Publisher
Oxford University Press
Copyright
© 1999 Oxford University Press
ISSN
0305-1048
eISSN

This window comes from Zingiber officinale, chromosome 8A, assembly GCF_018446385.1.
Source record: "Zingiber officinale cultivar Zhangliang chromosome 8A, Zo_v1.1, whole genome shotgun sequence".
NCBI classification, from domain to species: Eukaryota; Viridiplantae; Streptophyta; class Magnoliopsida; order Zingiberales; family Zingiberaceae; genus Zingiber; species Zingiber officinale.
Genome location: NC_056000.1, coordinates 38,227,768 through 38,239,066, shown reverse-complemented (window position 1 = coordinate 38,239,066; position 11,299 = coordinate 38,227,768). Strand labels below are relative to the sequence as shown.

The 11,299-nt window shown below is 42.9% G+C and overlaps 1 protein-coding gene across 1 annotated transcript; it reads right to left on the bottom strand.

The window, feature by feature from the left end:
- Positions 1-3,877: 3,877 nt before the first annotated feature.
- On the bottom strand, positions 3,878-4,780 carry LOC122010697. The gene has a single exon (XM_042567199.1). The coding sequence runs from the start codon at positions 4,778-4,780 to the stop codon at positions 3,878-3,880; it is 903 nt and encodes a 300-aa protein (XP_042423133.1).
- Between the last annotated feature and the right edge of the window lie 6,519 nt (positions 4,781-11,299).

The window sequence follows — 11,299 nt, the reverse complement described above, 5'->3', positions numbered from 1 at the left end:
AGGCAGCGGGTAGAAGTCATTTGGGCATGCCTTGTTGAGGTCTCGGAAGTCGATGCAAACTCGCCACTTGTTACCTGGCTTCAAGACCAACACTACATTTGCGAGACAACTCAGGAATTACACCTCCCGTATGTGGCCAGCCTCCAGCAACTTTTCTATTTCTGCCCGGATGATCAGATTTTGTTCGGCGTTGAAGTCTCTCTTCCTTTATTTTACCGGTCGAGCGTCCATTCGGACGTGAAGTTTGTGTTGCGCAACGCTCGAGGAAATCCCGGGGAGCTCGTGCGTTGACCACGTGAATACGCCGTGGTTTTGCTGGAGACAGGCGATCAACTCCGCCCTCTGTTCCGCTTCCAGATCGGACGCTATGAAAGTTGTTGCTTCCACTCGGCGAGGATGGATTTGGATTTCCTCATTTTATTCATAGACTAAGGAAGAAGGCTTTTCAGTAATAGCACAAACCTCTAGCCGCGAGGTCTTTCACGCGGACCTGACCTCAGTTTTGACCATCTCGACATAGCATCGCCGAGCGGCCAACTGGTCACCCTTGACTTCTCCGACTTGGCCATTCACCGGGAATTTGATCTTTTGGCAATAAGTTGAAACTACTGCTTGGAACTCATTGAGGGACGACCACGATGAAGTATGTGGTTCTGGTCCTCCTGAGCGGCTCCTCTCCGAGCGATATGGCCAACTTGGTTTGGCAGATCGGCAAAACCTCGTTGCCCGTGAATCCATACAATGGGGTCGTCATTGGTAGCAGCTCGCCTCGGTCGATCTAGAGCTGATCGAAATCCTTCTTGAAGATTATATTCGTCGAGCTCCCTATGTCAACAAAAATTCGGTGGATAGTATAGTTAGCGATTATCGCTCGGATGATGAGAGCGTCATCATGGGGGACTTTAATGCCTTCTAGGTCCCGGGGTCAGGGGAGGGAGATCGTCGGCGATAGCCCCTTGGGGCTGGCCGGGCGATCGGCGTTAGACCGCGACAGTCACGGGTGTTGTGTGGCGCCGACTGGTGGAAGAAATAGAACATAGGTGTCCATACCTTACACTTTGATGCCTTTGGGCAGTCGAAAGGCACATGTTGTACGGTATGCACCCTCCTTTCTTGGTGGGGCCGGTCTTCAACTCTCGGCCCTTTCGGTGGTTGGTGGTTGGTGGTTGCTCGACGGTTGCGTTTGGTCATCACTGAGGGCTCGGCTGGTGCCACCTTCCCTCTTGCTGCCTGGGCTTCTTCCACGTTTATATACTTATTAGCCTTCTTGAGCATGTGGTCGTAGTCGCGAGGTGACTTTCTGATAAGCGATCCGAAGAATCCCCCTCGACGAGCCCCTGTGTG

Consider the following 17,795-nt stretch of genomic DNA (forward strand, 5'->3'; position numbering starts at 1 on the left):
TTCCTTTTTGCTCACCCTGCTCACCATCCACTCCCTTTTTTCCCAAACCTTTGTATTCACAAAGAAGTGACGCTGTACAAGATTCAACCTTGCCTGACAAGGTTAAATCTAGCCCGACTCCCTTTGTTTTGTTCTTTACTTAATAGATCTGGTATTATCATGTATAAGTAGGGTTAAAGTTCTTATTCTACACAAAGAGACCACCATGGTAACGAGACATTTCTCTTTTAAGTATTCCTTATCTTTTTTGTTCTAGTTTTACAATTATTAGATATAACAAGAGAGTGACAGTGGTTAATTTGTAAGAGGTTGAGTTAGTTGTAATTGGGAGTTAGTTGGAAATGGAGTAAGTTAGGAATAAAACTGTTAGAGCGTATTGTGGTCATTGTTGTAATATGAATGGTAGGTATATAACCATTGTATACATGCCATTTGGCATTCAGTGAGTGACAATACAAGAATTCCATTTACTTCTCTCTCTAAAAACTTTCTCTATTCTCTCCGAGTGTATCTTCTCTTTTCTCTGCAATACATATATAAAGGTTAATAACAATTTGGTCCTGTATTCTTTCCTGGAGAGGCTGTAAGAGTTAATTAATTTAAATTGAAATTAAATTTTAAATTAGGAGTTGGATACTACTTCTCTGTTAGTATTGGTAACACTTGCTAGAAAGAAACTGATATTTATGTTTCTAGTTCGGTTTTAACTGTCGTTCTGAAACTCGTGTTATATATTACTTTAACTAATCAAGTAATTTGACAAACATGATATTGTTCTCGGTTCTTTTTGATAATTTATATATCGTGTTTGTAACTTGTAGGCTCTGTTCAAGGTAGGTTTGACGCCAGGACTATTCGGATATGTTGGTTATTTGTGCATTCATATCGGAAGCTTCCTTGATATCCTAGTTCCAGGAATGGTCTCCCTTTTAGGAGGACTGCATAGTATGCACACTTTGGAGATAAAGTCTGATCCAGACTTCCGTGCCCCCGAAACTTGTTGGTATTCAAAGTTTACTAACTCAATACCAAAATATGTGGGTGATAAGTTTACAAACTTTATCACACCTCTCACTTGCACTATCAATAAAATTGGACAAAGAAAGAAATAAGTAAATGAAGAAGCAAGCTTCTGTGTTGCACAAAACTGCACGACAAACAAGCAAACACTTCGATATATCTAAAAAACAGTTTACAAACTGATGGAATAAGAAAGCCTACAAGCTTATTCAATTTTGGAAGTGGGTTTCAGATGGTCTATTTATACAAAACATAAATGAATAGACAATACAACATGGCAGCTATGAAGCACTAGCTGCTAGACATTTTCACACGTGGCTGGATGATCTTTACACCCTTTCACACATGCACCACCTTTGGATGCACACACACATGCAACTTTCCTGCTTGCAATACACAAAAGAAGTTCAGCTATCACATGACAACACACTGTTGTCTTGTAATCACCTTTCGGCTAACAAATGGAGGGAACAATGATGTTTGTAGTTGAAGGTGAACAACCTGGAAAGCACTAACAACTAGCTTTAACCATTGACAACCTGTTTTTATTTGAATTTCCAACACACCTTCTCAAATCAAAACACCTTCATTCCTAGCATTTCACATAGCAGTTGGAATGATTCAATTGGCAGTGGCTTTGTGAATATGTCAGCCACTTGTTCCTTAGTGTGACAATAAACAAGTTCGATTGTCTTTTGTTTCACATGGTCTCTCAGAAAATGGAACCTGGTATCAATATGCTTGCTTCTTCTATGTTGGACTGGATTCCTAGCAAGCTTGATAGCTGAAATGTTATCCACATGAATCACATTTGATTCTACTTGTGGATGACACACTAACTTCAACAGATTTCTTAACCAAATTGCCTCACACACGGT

1362-4962
DOI
10.1093/nar/27.1.297
Publisher site
See Article on Publisher Site

Abstract